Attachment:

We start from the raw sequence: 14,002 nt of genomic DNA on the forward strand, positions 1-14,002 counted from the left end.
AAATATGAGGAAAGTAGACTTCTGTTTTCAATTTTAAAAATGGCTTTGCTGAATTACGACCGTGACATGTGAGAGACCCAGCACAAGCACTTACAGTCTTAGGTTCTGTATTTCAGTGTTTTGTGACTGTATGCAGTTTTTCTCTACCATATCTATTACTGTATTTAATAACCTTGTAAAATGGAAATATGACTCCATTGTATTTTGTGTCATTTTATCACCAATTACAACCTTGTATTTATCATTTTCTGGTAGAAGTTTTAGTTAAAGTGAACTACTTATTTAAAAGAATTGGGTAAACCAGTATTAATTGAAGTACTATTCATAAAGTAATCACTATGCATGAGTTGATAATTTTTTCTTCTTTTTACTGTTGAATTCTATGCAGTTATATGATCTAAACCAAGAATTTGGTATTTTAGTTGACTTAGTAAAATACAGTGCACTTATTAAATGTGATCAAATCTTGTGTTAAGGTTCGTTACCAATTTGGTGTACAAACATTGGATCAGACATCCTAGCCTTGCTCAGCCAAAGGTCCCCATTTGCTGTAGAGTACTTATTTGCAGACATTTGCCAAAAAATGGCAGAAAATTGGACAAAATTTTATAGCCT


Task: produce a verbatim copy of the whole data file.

We start from the raw sequence: 14,002 nt of genomic DNA on the forward strand, positions 1-14,002 counted from the left end.
AAATATGAGGAAAGTAGACTTCTGTTTTCAATTTTAAAAATGGCTTTGCTGAATTACGACCGTGACATGTGAGAGACCCAGCACAAGCACTTACAGTCTTAGGTTCTGTATTTCAGTGTTTTGTGACTGTATGCAGTTTTTCTCTACCATATCTATTACTGTATTTAATAACCTTGTAAAATGGAAATATGACTCCATTGTATTTTGTGTCATTTTATCACCAATTACAACCTTGTATTTATCATTTTCTGGTAGAAGTTTTAGTTAAAGTGAACTACTTATTTAAAAGAATTGGGTAAACCAGTATTAATTGAAGTACTATTCATAAAGTAATCACTATGCATGAGTTGATAATTTTTTCTTCTTTTTACTGTTGAATTCTATGCAGTTATATGATCTAAACCAAGAATTTGGTATTTTAGTTGACTTAGTAAAATACAGTGCACTTATTAAATGTGATCAAATCTTGTGTTAAGGTTCGTTACCAATTTGGTGTACAAACATTGGATCAGACATCCTAGCCTTGCTCAGCCAAAGGTCCCCATTTGCTGTAGAGTACTTATTTGCAGACATTTGCCAAAAAATGGCAGAAAATTGGACAAAATTTTATAGCCT